Monday, April 19, 2010

On Rising Debt

Debt service may be a better measure than debt unless one assumes some more or less constant reversion to a mean discount/interest rate. It is at least useful to consider the two, debt service and discount rates, separately. There are, of course, good debts and bad debts though the portion is adjustable through discount rates.

A borrower will look at it in terms of debt service. If it isn't rising neither they or their lender will be too concerned about repayment. If it is rising, they are either optimistic, speculative, or desperate, and the means to turn debt into equity, and the lender better know which, whether reasonable, and what the collateral is valued at.

A lender will look at it in terms of interest rate. Lower rates may mean increased wealth or reduced investment opportunities or increased risk aversion. If it is falling, borrowers are not borrowing enough and it is contractionary for the economy, but will lower debt service and allow the pursuit of lower return or riskier activities. In general I would say it is a case of dismal expectations or people would be investing in equity rather than debt, but perhaps not as dismal as feared, leading to better equity returns in the future.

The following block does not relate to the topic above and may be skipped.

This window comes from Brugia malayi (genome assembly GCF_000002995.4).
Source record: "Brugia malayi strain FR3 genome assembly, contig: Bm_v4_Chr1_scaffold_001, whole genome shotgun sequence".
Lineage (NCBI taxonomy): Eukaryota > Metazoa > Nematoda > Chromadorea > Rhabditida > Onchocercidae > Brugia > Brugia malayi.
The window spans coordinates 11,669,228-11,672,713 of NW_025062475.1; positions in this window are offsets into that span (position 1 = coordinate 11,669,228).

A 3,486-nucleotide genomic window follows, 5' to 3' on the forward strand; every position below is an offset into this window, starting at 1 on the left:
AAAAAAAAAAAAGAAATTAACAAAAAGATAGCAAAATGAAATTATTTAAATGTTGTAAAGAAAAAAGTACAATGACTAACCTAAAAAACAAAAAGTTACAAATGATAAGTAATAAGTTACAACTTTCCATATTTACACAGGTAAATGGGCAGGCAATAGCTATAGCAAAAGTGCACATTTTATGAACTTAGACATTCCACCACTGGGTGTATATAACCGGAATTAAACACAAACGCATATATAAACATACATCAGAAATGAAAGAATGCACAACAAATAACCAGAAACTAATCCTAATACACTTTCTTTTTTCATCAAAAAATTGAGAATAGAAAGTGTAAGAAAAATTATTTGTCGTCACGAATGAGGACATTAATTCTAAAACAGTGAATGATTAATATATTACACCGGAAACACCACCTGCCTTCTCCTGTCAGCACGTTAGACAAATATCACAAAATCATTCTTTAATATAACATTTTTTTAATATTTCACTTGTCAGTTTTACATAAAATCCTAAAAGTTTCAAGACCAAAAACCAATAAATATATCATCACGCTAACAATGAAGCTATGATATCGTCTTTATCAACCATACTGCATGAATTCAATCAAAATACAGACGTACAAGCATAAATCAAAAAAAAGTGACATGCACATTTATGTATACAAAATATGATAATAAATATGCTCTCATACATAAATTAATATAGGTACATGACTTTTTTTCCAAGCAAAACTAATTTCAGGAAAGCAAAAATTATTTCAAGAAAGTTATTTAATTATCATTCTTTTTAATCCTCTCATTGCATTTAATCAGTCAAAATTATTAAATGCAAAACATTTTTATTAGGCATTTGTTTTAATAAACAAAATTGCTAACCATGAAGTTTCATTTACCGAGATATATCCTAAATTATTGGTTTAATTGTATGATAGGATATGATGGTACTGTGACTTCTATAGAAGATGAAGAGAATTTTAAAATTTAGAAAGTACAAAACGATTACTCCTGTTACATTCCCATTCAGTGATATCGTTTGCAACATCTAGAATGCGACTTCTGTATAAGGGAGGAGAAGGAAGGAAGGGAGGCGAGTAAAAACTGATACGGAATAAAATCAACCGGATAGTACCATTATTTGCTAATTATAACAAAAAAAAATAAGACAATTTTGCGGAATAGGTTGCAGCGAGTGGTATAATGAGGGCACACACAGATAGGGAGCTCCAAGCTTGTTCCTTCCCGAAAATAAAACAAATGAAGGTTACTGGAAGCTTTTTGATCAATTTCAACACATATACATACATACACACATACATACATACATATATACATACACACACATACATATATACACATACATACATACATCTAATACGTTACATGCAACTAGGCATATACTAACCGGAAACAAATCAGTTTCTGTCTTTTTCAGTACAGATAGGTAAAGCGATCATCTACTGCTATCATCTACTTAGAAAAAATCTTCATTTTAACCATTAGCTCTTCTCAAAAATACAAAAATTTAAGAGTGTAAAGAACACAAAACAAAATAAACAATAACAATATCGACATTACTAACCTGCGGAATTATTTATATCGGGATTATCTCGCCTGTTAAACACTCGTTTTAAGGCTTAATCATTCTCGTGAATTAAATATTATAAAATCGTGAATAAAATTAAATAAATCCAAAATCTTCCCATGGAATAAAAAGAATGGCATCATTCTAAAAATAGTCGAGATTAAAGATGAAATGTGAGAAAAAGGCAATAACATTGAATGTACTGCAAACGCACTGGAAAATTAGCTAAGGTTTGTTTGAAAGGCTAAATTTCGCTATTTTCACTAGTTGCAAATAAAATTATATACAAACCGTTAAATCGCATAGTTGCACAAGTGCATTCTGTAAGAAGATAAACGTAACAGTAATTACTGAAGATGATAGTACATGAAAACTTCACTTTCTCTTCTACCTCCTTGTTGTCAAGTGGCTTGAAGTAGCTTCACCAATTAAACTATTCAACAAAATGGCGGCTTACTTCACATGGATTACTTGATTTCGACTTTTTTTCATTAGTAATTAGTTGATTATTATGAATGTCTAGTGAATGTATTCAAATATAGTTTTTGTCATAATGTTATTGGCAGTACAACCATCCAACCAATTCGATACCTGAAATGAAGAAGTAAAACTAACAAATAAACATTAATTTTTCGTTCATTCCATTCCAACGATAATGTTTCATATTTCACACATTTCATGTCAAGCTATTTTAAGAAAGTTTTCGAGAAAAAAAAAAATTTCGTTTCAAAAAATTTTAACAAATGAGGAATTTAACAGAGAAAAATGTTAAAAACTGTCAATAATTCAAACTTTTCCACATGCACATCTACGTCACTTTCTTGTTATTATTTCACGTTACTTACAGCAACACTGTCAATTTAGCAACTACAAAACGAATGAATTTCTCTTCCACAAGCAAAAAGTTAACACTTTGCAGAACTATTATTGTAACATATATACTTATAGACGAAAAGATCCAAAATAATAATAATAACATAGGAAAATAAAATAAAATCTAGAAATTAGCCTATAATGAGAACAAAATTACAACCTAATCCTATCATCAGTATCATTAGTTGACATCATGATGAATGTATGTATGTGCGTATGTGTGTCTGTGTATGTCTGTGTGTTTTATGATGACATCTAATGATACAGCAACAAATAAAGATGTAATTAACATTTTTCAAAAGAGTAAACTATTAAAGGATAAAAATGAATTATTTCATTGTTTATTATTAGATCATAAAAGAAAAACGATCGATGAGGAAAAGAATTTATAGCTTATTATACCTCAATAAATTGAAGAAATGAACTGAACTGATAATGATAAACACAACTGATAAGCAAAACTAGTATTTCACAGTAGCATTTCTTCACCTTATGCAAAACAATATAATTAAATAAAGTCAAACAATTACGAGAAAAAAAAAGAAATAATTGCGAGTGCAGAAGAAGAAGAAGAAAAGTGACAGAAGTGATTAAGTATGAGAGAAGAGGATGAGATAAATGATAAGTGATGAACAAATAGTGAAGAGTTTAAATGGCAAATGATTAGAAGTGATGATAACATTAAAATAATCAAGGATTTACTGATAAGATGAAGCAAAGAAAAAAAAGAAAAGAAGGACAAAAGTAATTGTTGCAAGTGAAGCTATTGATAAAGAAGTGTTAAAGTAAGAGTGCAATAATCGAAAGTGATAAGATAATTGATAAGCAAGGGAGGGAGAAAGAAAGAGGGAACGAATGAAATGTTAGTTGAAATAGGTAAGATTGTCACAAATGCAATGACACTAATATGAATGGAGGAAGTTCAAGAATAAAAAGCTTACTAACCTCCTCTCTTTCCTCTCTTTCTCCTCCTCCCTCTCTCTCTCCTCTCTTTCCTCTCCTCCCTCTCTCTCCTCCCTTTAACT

Since no one is forced to borrow or lend, borrowing, in terms of debt service, must be seen as, a possibly unwarranted, but fundamentally optimistic act, and retreat from it as either the payback of a successful result or a failed one, but one must be wary of exuberance and despair, conscious of the investment being undertaken, and aware it can't grow without limit. A falling rate should be seen as concurrently negative but hopefully prospectively positive event.

Overall, the change is more significant, but the rate can change faster than the debt. Demographics, fiscal and monetary policy, risk aversion, or available investment opportunities may all alter preferred levels so the result can be difficult to interpret.

Is debt good though? Certainly the rate will determine whether it can be repaid or not, but ideally should the amount of debt change? I think not. Ideally, demographics are stable, the economy grows at a steady rate and offers a steady stream of investment opportunities and a steady return, and booms and busts don't occur. In such a world, there would be no reason for debt to change, but it isn't an ideal world. It might be rather boring if it were. What needs to be asked is whether optimism or pessimism is warranted or not. If not, debt should be headed in the opposite direction. Sudden changes may be necessary, but they are suspicious.

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